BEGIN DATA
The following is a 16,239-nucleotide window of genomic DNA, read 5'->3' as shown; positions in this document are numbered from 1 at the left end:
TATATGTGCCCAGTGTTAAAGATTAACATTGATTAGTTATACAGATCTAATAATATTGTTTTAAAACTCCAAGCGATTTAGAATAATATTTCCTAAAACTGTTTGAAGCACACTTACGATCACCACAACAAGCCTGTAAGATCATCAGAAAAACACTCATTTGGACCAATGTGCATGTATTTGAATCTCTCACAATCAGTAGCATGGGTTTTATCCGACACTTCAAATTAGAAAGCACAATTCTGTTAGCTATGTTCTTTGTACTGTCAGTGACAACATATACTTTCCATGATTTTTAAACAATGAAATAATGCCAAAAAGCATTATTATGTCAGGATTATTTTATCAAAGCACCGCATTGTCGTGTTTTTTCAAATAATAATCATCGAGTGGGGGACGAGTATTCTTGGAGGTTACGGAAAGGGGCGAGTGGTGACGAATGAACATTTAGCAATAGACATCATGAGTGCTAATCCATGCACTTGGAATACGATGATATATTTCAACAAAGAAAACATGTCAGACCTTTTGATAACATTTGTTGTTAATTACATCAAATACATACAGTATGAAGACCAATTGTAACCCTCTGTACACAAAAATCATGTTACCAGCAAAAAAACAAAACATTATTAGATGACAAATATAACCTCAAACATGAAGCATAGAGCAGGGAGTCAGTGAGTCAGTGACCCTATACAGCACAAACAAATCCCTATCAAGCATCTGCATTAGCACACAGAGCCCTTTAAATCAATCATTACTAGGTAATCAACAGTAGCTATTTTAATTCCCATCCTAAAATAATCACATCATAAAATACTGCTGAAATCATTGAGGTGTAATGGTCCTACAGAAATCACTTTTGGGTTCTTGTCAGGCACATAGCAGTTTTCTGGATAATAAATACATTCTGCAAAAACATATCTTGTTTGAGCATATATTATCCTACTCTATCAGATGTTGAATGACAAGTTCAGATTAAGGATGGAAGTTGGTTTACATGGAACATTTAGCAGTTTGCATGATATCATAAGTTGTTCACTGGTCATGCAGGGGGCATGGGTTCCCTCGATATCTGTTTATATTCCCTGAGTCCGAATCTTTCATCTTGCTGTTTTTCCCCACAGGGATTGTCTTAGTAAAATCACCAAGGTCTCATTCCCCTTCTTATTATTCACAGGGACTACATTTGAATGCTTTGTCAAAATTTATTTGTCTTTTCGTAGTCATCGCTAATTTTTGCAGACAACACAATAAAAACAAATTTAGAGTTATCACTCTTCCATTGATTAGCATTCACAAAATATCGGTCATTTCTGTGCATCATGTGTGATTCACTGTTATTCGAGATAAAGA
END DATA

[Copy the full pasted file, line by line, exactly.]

The following is a 16,239-nucleotide window of genomic DNA, read 5'->3' as shown; positions in this document are numbered from 1 at the left end:
TATATGTGCCCAGTGTTAAAGATTAACATTGATTAGTTATACAGATCTAATAATATTGTTTTAAAACTCCAAGCGATTTAGAATAATATTTCCTAAAACTGTTTGAAGCACACTTACGATCACCACAACAAGCCTGTAAGATCATCAGAAAAACACTCATTTGGACCAATGTGCATGTATTTGAATCTCTCACAATCAGTAGCATGGGTTTTATCCGACACTTCAAATTAGAAAGCACAATTCTGTTAGCTATGTTCTTTGTACTGTCAGTGACAACATATACTTTCCATGATTTTTAAACAATGAAATAATGCCAAAAAGCATTATTATGTCAGGATTATTTTATCAAAGCACCGCATTGTCGTGTTTTTTCAAATAATAATCATCGAGTGGGGGACGAGTATTCTTGGAGGTTACGGAAAGGGGCGAGTGGTGACGAATGAACATTTAGCAATAGACATCATGAGTGCTAATCCATGCACTTGGAATACGATGATATATTTCAACAAAGAAAACATGTCAGACCTTTTGATAACATTTGTTGTTAATTACATCAAATACATACAGTATGAAGACCAATTGTAACCCTCTGTACACAAAAATCATGTTACCAGCAAAAAAACAAAACATTATTAGATGACAAATATAACCTCAAACATGAAGCATAGAGCAGGGAGTCAGTGAGTCAGTGACCCTATACAGCACAAACAAATCCCTATCAAGCATCTGCATTAGCACACAGAGCCCTTTAAATCAATCATTACTAGGTAATCAACAGTAGCTATTTTAATTCCCATCCTAAAATAATCACATCATAAAATACTGCTGAAATCATTGAGGTGTAATGGTCCTACAGAAATCACTTTTGGGTTCTTGTCAGGCACATAGCAGTTTTCTGGATAATAAATACATTCTGCAAAAACATATCTTGTTTGAGCATATATTATCCTACTCTATCAGATGTTGAATGACAAGTTCAGATTAAGGATGGAAGTTGGTTTACATGGAACATTTAGCAGTTTGCATGATATCATAAGTTGTTCACTGGTCATGCAGGGGGCATGGGTTCCCTCGATATCTGTTTATATTCCCTGAGTCCGAATCTTTCATCTTGCTGTTTTTCCCCACAGGGATTGTCTTAGTAAAATCACCAAGGTCTCATTCCCCTTCTTATTATTCACAGGGACTACATTTGAATGCTTTGTCAAAATTTATTTGTCTTTTCGTAGTCATCGCTAATTTTTGCAGACAACACAATAAAAACAAATTTAGAGTTATCACTCTTCCATTGATTAGCATTCACAAAATATCGGTCATTTCTGTGCATCATGTGTGATTCACTGTTATTCGAGATAAAGA